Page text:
Despite the excellent range of solutions both citizens assemblies put forward, which would undoubtedly swing Britain and France on track for reaching their net zero goals, a lack of political will continues to prevent progress from being made. This begs the question of why governments called for an independent and autonomous citizens’ assembly in the first place, only to then cherry-pick the outcomes they want. Indeed, it is difficult not to feel that they were called into being as a mere strategy to ease social unrest.


This isn’t uncommon. Inviting citizens to a participative process gives them the feeling that they are being listened to. As one commenter has argued: “The appearance of open participation … lends additional legitimacy to policies already considered, proposed and (almost) decided upon by the elites.” (8) According to one study of participatory processes, the second highest indicator for a policy proposal to be binned is that it challenges existing practices. (9) The highest indicator was cost. In the case of climate change however, it is clear - ever since Nicholas Stern’s influential 2006 Report - that it will be far more costly not to act. (10)


In many ways, the Harvard-Yale study was a perfect representation of the present. On the one hand, the vast majority would opt for far-reaching measures that would effectively tackle climate change and secure a safe future for generations to come. On the other hand, a small minority of people hold a disproportionate amount of power and act in ways that only increases their short-term gain, to the detriment of both people and planet. The real impediment to a successful citizens assembly is not its cost in monetary terms, but what it would cost to those in positions of power and privilege.


Drastically reducing CO2 emissions entails a complete reconfiguration of a socio-economic system fuelled by fossil fuels and growth. As many participants in the assemblies pointed out - not all are equally responsible for these emissions, nor has everyone benefited equally from the wealth and prosperity produced by them. What the citizens have recommended - from taxing financial transactions and high-flyers to nationalising key industries and reigning in consumerism - opens the doors to a complete overhaul of power and privilege. As David Attenborough recently put it: “the excesses that the capitalist system has brought us have to be reigned in… and that means that those that have a great deal perhaps have a little less, and those that have very little can have a little more.”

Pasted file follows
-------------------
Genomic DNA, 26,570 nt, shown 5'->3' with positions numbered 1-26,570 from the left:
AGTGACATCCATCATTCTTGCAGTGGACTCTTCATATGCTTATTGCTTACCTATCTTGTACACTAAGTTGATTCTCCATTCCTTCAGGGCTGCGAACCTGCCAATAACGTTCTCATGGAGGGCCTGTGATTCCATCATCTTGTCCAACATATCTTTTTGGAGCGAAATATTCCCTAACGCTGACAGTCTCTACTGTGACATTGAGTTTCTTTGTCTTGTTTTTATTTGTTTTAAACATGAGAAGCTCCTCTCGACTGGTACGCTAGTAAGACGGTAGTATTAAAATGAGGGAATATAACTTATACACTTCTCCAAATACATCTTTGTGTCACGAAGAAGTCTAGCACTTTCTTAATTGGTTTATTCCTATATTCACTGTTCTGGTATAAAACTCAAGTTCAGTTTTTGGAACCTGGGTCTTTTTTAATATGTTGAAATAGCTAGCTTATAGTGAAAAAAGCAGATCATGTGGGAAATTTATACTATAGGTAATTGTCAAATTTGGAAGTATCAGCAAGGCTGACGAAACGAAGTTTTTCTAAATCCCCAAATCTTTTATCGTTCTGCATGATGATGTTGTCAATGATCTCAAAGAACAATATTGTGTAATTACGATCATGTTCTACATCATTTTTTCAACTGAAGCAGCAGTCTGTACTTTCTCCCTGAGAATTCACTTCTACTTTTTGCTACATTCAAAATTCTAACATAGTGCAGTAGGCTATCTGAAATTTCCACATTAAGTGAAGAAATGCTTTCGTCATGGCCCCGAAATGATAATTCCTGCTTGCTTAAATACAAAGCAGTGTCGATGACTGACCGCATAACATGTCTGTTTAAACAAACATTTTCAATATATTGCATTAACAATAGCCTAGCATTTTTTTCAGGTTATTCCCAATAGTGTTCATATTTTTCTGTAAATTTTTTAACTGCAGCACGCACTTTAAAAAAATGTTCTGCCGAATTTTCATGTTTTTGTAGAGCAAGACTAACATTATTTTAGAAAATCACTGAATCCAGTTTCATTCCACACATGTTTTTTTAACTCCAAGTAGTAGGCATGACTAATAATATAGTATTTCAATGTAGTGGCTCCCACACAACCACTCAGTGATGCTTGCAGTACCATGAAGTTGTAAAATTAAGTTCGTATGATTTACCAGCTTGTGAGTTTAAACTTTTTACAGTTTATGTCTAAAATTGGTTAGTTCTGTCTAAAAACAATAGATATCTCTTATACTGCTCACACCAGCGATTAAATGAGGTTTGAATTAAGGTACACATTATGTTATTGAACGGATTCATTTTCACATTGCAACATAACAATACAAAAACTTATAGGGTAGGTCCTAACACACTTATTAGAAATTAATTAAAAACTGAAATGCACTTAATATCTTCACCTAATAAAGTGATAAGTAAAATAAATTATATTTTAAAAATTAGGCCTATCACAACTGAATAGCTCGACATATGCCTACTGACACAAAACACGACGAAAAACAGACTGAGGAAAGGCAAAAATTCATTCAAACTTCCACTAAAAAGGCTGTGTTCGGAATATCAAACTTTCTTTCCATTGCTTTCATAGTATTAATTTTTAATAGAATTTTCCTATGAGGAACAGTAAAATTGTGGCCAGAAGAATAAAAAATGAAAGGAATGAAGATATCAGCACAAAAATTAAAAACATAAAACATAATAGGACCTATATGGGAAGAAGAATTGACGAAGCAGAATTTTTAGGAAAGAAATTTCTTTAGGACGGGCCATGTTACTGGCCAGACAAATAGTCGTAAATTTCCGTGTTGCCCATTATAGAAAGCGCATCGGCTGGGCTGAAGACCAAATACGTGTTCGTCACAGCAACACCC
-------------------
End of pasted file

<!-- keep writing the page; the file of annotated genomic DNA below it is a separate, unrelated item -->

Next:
For a Citizens Climate Assembly to succeed it must do at least three things. First, ensure a wide diversity of views are represented. Second, ensure the assembly has enough time to listen, deliberate and draft proposals, and the autonomy to construct its own process. Third, respect the outcomes of the assembly without prejudice and act on them accordingly. Given the powerful vested interests preventing these conditions from ever combining, success can only rest in the continued struggle to remove these interests from influencing democratic institutions and reclaim its true meaning: rule of the people. If there’s one thing we have learnt from these two Citizens Assemblies it is that the people are the ones most likely to take action on climate change, and it just so happens that doing so will most likely lead to a better, fairer, and more equal society which puts the planet and wellbeing at its heart.



References:

(1) Hauser et al., “Cooperating with the future”, Nature, 511, pp.220–223 (2014)

(2) Zografos, “Direct Democracy”, The Pluriverse (2019)

(3) Convention Citoyenne pour le Climat, June 2020 Presentation File, p.4

(4) Questions relating to the Convention’s mission. French Convention for the Climate, Session 1, Saturday 5th October, 2019

(5) Convention Citoyenne pour le Climat, June 2020 Presentation File, p.431

(6) “The path to net zero. Climate Assembly UK Full report” 2020, p.538

(7) “The path to net zero. Climate Assembly UK Full report” 2020, p.121

(8) R. Hoppe, 2011 “Institutional constraints and practical problems in deliberative and participatory policy making”, Policy & Politics vol 39 no 2, p.180

(9) Joan Font et al., 2017 “Cherry-picking participation: Explaining the fate of proposals from participatory processes”, European Journal of Political Research 57 (3), pp. 615-636

(10) N. Stern et al., 2006, Stern Review on the Economics of Climate Change